Okay. And that's more... that's the higher end stuff, right? So even if the market is shifting more towards the lighter weight, there is still demand there for your HSP or your higher end?

Gary Kolstad

There is demand for our heavyweight products, absolutely.

Steve Ferazani - Sidoti & Company

Okay. So that would indicate that demand is still overwhelming supplier, right?

Gary Kolstad

We see a lot of demand for our products, yes.

Steve Ferazani - Sidoti & Company

Okay. The 150 million in cash, I'm guessing there is a lot of fairly low priced, or I guess depending on how you value it, acquisition targets out there. Are you getting a lot of calls? Are you looking around at all, or are you much more focused on proppant manufacturing at this point?

Gary Kolstad

No, we're constantly looking. We're not sitting back. We are absolutely focused on the proppant business, but we're looking and I think at some point here, we'll see opportunities. We're very patient and we are very tightfisted. So it will have to fit into our criteria.

Steve Ferazani - Sidoti & Company

Can you run through that a little bit, just in general terms, what makes a good acquisition target for you guys?

Gary Kolstad

Well, if anything that could enhance... in the proppant business, we know what we are going to do, right, spell that out. We'll control that. And the other businesses, we would be very pleased to add anything to them that we had in those spaces, the consulting or the geotechnical monitoring and/or the software business. Then if look outside that, we want a business with good economics; we don't want to get into a business that the only tools to complete on price, it's going to have a have a technology component, it's going to have to have a strong intellectual capital component, it's going to have to have the ability to build the brand. And it's going to leverage the strengths that we have. And if it happens to be the same client base that's our main client base, that's all the better.

Steve Ferazani - Sidoti & Company

Okay. And then with the new line in Toomsboro, do you have a target there at this point? Are you probably not rushing as much now, or what's your... what's the plan to get the new line going?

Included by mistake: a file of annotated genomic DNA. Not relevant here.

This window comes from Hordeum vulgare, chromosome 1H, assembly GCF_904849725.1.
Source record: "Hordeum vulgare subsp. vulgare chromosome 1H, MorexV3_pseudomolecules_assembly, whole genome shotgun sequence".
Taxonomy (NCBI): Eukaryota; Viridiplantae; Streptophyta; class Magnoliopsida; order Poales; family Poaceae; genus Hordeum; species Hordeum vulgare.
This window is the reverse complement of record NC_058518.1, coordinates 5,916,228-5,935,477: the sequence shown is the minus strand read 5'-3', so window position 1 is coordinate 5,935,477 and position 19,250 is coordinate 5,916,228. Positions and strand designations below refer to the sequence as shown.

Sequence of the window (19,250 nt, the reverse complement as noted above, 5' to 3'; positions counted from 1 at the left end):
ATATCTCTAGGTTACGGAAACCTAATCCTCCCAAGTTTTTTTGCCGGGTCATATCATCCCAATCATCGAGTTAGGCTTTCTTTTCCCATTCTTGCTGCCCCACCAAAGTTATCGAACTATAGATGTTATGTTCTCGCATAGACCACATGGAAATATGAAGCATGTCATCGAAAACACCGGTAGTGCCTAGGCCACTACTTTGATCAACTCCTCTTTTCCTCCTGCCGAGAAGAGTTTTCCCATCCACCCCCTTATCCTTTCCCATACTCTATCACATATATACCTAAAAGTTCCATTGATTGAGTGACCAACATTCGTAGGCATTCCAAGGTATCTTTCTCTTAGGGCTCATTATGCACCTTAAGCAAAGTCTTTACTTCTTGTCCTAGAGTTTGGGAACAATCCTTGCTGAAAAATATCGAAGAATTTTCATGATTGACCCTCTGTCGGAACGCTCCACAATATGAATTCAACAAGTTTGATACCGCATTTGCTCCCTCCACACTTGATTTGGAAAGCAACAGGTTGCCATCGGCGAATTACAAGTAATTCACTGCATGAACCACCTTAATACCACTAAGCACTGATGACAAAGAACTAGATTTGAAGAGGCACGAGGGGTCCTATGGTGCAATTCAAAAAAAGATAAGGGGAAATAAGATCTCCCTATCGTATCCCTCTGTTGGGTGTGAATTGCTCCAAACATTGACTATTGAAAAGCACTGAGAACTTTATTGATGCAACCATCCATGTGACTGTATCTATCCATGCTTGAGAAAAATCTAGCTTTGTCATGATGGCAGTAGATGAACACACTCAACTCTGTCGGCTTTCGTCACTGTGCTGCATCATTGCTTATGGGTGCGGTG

Gary Kolstad

No, we haven't altered our speed at all. And we are still leaving that open, say, in the first half of 2010. Multiple processes in that. So no, we haven't changed anything there.

Steve Ferazani - Sidoti & Company

Okay. Thanks a lot guys.

Gary Kolstad

Thank you.

Operator

Thank you. Our next question comes from Bob Christensen from Buckingham. Please go ahead.

Robert (Bob) Christensen - Buckingham Research

Perhaps you guys save the best for last, I don't know. The New Iberia, you had a cost line there in the fourth quarter. Will there be any costs for startup in the first quarter at all, or will that be zero?

Gary Kolstad

I don't think so, Bob. I think we've got it all covered there. If it will, it would be a very, very small amount.

Robert (Bob) Christensen - Buckingham Research

Fantastic. Second question, if I may. Any exposure to Venezuela and someone who is not paying their bills?

Gary Kolstad

No, no. And of course, in these times, you watch your DSOs very carefully. But we haven't seen any deterioration nor do we have exposure there that will create any concern whatsoever.

Robert (Bob) Christensen - Buckingham Research

Another question, if I may, please. Just here in the first quarter, is there any kind of forward guidance you can give us on domestic proppant sales? I mean any indicators that it's still going well here mid quarter?

Gary Kolstad

Yes, probably, can't share that, Bob, but it's an interesting way to ask the question. No, I think just like I said before, right. I wouldn't expect the Q4 '08 and I would expect probably some results better than Q1 '08. So it's around there.

Robert (Bob) Christensen - Buckingham Research

And a final one, just big picture, maybe not even pertinent to CARBO, but given your experience in industry and where you came from Gary, Russia and oil production, we've seen decline rates now of 1 and 1.5% year-on-year. A research piece said that last week, dug back in time and saw in the early 90s oil declined at 10, 11, 13% per annum, think it was 91 to 93. And times are different now. The last five years, my observation has been Schlumberger, Halliburton, you guys have all been pressure pumping fracture stimulation of oil wells. If they lay off that activity some, could we see double-digit decline rates in Russian oil production a few years out? I mean, we see gas oils decline so quickly once the fracs are stimulated, but so much thereafter, if I am right, you maybe can confirm this has been pressure pumping.